Heritage Update

Sydney's Customs House, an 1845 monument by Colonial Architect Mortimer Lewis, emerges from its fourth revamp with another layer of fashionable architecture and another controversy about ruining the dignity of the existing. After years in the dark, it's now awaiting tenants.

This is an article from the Architecture Australia archives and may use outdated formatting


View from Sydney’s Cahill Expressway of the north facade of
the Customs House.

 

 

 

View north-west from Young Street to the rear of the building, with a new lift motor room on the roof.

 

 

 


New section of the
rear (south) elevation.

 

 

 


The new atrium
looking south, with scissored escalators and cross ramps.
Images: Tim Linkins

Project Description
After almost a decade of dormancy, Sydney’s historic Customs House has been updated and expanded by Tonkin Zulaikha with Jackson Teece Chesterman Willis, supervised by the City of Sydney’s City Projects division, which has a 60-year lease from the Commonwealth Government. This is the fourth major revision of the two-storey Greek Revival building originally completed in 1845 by Colonial Architect Mortimer Lewis as the principal government landmark on the central shore of semi-Circular Quay. Significant rebuilding in the mid-1880s by Colonial Architect James Barnet converted Customs House into a three-storey Italianate structure with a pediment and single-storey colonnade. Barnet’s successor, Walter Liberty Vernon, then added another two levels in French-inspired Neo-Classical style-an approach which angered Barnet. In 1915-17, Commonwealth Architect George Oakeshott filled in the courtyard of the U-shaped plan set up by Barnet and Vernon; the last major revision until this refurbishment.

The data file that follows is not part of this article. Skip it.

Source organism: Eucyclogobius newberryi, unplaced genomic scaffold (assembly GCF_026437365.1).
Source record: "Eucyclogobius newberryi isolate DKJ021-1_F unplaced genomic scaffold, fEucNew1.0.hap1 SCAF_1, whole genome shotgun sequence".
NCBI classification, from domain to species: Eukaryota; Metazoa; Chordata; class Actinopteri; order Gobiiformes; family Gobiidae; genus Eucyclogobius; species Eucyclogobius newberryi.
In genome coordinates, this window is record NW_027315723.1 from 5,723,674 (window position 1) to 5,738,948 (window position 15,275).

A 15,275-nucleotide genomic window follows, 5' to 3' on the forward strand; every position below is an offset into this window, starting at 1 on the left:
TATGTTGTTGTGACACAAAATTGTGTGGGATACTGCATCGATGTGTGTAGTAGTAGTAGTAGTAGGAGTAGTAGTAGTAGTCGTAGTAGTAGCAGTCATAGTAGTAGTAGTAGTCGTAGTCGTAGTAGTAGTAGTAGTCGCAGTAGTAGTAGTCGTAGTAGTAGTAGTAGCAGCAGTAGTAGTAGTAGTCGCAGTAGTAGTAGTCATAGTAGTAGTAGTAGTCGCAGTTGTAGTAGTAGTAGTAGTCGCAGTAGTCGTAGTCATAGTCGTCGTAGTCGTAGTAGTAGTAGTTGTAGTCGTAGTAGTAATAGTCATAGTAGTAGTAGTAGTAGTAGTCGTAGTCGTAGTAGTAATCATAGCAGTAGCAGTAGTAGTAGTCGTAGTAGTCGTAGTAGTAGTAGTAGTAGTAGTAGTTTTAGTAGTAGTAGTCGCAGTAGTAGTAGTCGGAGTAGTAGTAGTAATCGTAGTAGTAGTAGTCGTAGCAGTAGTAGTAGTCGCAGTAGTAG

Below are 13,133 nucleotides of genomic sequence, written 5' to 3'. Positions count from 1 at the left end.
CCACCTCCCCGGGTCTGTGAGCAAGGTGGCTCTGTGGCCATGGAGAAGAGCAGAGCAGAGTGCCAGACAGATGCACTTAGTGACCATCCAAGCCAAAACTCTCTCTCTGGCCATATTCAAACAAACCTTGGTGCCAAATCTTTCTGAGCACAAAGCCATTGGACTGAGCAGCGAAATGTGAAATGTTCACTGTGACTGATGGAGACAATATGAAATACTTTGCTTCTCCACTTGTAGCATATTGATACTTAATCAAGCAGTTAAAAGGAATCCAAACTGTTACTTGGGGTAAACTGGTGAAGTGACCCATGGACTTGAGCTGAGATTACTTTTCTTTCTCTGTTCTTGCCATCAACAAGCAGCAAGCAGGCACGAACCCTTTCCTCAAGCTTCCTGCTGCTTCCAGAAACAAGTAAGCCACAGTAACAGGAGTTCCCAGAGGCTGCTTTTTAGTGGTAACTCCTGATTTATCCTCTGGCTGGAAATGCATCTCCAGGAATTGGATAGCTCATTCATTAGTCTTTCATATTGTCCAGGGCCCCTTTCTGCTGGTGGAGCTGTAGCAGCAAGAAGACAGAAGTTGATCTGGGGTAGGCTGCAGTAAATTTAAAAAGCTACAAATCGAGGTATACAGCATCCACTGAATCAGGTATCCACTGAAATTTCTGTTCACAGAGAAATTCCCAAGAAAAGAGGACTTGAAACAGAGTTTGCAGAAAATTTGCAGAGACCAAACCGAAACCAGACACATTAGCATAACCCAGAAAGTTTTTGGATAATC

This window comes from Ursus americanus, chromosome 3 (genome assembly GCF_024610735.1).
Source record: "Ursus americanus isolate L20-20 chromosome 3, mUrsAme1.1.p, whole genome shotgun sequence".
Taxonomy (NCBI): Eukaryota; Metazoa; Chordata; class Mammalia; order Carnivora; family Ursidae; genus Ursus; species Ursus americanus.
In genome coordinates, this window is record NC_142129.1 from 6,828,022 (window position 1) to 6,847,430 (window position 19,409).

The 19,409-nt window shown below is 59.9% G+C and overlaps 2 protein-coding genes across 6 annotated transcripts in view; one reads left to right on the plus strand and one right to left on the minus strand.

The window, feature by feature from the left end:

Eighty years after Oakeshott’s revisions, Tonkin Zulaikha and Jackson Teece have replaced the his courtyard infill with a five-storey atrium. This new space is topped by a glazed roof below sensor-controlled, climate-responsive, glazed louvres; and it is navigated via an exposed vertical circulation core of escalators, bridges and stairs at the south end, as well as galleries around upper floors. (A new lift core was also installed at the south-east corner.)

Around the atrium, art galleries, offices for cultural organisations, cafés and shops are planned; although the tenant list is not finalised. A modern restaurant pavilion has been installed on the roof north of the atrium-served by a broad courtyard allowing outdoor dining overlooking the bay. The restaurant is built of black steel and glass, with a zinc-lined blade roof (modified from early sketches showing a bird-wing roof).

On the south (rear) side of the building, a new section of facade opens up views and light to the atrium. On the north side, a new forecourt has been paved with three granites and stainless steel detailing, in a stripe pattern which subtly marks the original shoreline of a bay that has been substantially reclaimed since Customs House was built. From the square, a disabled access ramp rises towards to the front entrance. This path will be dramatised by a Fiona Macdonald sculptural installation to declare the building’s new lease of life, but the council has reduced its extent internally.